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Improving Bioaugmentation Strategies for Remediating Contaminated Fractured Rocks

USGS scientist with equipment used to inject fluids for a bioaugmentation experiment
The set up and equipment used for the bioaugmentation experiment. The bladders contain the solutions that were injected into the subsurface. The injection well is right in front of the blue barrel. Photo Credit: Daniel J. Goode, USGS.

A groundwater bioaugmentation field experiment, conducted by U.S. Geological Survey (USGS), Geosyntec Consultants, Inc., and University of Toronto, Canada, scientists, demonstrates the effectiveness and potential weaknesses of this cleanup technology and provides guidance for improved design of bioaugmentation in fractured-rock aquifers. The experiment also demonstrates the benefits of advanced monitoring of changes in contaminants, microbial communities, isotopes, and tracers for remediation performance evaluation.

The bioaugmentation involved introducing to the subsurface a mixture of (1) microbes designed to degrade trichloroethene (TCE), (2) emulsified oil and lactate substrate which provided energy to the microbes, and (3) deuterated water as a tracer. The liquid mixture was injected into a contaminated portion of the aquifer through an injection well designed to deliver the amendments to a permeable and contaminated fracture zone. Performance of the bioaugmentation was quantified by advanced monitoring of the chemical and biological changes in multi-level monitoring wells for 6 years. Monitored constituents included:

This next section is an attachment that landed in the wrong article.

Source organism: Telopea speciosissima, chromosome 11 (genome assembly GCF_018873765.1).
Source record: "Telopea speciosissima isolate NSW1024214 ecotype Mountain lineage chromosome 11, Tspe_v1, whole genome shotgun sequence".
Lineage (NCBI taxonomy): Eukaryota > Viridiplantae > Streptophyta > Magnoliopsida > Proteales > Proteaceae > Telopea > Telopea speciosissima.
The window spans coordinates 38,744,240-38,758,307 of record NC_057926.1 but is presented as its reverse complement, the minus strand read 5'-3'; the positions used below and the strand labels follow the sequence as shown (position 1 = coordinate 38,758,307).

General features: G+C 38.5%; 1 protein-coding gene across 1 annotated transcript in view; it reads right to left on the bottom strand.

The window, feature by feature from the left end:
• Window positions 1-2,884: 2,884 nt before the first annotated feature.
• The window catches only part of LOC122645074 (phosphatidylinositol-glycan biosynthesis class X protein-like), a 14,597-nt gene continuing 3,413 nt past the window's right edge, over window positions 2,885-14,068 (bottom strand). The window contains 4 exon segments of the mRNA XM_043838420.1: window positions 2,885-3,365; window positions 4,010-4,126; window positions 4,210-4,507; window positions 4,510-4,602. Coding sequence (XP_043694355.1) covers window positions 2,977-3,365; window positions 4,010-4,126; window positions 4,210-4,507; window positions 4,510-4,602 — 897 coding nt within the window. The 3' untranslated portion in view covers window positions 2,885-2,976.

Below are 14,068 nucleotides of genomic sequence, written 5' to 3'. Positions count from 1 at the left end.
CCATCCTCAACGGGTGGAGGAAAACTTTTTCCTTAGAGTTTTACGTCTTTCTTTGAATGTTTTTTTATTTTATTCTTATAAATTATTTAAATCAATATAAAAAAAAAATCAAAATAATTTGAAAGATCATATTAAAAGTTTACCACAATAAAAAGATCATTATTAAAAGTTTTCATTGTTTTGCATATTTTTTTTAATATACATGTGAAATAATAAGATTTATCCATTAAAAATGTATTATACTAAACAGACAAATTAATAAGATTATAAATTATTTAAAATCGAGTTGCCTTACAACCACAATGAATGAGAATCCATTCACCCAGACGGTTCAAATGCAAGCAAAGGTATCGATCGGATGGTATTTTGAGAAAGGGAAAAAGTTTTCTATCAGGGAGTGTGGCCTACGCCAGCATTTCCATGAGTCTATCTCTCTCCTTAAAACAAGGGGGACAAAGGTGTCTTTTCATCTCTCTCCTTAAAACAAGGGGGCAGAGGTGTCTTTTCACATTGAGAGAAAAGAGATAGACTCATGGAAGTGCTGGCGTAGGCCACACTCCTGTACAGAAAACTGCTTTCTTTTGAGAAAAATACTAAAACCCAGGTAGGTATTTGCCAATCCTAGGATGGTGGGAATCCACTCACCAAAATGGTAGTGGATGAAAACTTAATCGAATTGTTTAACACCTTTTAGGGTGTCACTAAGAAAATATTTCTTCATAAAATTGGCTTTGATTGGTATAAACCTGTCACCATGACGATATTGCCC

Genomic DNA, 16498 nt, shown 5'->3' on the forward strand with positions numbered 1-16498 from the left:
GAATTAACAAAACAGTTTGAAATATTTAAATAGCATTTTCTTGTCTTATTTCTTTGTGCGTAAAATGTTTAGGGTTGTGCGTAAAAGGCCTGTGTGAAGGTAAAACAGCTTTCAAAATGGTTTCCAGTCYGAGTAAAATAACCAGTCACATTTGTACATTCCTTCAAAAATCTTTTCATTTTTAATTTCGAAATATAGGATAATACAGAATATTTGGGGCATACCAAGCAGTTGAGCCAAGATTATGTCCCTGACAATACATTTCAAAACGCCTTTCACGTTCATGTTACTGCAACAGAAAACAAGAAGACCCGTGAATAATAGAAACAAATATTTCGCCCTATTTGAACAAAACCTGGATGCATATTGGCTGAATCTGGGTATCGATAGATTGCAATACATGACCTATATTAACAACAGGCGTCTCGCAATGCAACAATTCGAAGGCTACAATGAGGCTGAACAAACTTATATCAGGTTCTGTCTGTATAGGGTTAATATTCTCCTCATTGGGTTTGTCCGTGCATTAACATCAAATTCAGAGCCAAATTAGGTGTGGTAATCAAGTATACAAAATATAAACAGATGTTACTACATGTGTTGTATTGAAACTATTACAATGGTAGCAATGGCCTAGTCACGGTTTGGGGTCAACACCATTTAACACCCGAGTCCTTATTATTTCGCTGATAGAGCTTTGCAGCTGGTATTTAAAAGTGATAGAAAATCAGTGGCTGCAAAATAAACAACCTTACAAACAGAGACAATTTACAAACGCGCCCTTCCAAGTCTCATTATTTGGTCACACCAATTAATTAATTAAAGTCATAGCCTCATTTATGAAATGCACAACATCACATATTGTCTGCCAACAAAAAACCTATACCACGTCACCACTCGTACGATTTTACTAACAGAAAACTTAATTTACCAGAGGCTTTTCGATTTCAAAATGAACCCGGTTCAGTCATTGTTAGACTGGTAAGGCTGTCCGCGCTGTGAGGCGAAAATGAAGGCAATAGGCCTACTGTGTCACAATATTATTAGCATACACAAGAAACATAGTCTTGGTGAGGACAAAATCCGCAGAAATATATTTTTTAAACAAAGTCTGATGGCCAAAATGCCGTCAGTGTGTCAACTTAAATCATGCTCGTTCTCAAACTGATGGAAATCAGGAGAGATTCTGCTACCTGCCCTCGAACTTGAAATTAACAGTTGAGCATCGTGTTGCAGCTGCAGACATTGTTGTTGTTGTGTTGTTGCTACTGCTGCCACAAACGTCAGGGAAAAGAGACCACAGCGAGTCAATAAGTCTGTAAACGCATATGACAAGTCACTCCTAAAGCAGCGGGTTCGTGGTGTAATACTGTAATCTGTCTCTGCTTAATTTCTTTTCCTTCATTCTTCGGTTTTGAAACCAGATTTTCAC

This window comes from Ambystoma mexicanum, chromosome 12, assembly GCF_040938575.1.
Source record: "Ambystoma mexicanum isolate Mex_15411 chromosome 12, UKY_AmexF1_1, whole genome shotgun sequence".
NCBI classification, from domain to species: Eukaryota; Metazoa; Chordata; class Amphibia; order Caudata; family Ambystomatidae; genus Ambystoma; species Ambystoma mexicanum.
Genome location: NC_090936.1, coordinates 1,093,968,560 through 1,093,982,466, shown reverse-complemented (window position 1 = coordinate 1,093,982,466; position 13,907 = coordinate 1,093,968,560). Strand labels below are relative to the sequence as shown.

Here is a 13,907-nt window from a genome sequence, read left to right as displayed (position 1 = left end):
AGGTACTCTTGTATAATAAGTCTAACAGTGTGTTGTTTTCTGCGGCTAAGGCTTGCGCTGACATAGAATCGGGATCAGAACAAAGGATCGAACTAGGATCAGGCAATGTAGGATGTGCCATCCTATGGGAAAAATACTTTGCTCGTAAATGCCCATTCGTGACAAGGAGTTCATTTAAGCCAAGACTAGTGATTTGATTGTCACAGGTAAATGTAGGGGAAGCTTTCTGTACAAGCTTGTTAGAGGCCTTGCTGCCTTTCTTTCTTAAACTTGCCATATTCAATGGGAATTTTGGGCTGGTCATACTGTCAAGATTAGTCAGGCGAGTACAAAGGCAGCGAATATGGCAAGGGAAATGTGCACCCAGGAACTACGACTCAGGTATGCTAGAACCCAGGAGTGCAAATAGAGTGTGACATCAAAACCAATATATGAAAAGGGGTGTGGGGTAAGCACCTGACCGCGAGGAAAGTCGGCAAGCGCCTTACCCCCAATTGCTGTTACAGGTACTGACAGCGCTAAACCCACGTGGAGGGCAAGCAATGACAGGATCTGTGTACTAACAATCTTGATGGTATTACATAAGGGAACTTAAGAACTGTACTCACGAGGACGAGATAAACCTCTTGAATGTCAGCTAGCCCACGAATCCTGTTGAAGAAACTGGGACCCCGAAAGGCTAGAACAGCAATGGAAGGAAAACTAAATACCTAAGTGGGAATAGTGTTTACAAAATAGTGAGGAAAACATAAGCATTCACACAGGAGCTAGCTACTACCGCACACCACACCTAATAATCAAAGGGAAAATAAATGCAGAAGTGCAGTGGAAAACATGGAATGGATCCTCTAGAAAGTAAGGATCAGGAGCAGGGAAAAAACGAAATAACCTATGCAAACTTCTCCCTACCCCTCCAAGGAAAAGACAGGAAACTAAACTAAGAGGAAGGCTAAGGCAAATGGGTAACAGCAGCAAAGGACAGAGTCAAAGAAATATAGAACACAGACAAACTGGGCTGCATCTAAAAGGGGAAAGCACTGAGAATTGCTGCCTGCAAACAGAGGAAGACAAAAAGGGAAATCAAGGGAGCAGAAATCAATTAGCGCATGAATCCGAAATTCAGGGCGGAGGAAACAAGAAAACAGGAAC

• concentrations of contaminants and breakdown products,
  • concentrations of substrate breakdown products,
  • stable carbon isotopes of contaminants and breakdown products,
  • the abundance of microbial communities, and
  • changes in tracer concentrations.

Results of the advanced monitoring showed that enhanced biodegradation of contaminants was achieved away from the injection well along fracture flow paths that received the bioaugmentation amendments, and that the bioaugmentation stimulated removal of contamination from within the unfractured rock matrix. The difficulties of removing contamination beyond the injection well and from the small pore spaces within the rock matrix are major challenges to engineered remediation strategies in fractured-rock aquifers, often requiring decades of sustained pump-and-treat remediation. These results highlight the importance of hydrogeologic characterization in delivering the bioaugmentation amendments into fractured rock where they will most effectively enhance biodegradation.

The experiment was conducted at the former Naval Air Warfare Center, West Trenton, New Jersey, where the USGS is carrying out long-term multidisciplinary research on the fate and remediation of contaminants in fractured-rock aquifers. TCE is a widespread groundwater contaminant and a suspected human carcinogen. The research was supported by the USGS Toxic Substances Hydrology Program, the Department of Defense Strategic Environmental Research and Development Program (SERDP), and the U.S. Navy.


Révész, K.M., Sherwood Lollar, B., Kirshtein, J.D., Tiedeman, C.R., Imbrigiotta, T.E., Goode, D.J., Shapiro, A.M., Voytek, M.A., Lacombe, P.J., and Busenberg, E., 2014, Integration of stable carbon isotope, microbial community, dissolved hydrogen gas, and 2HH2O tracer data to assess bioaugmentation for chlorinated ethene degradation in fractured rocks: Journal of Contaminant Hydrology, v. 156, p. 62-77, doi:10.1016/j.jconhyd.2013.10.004.

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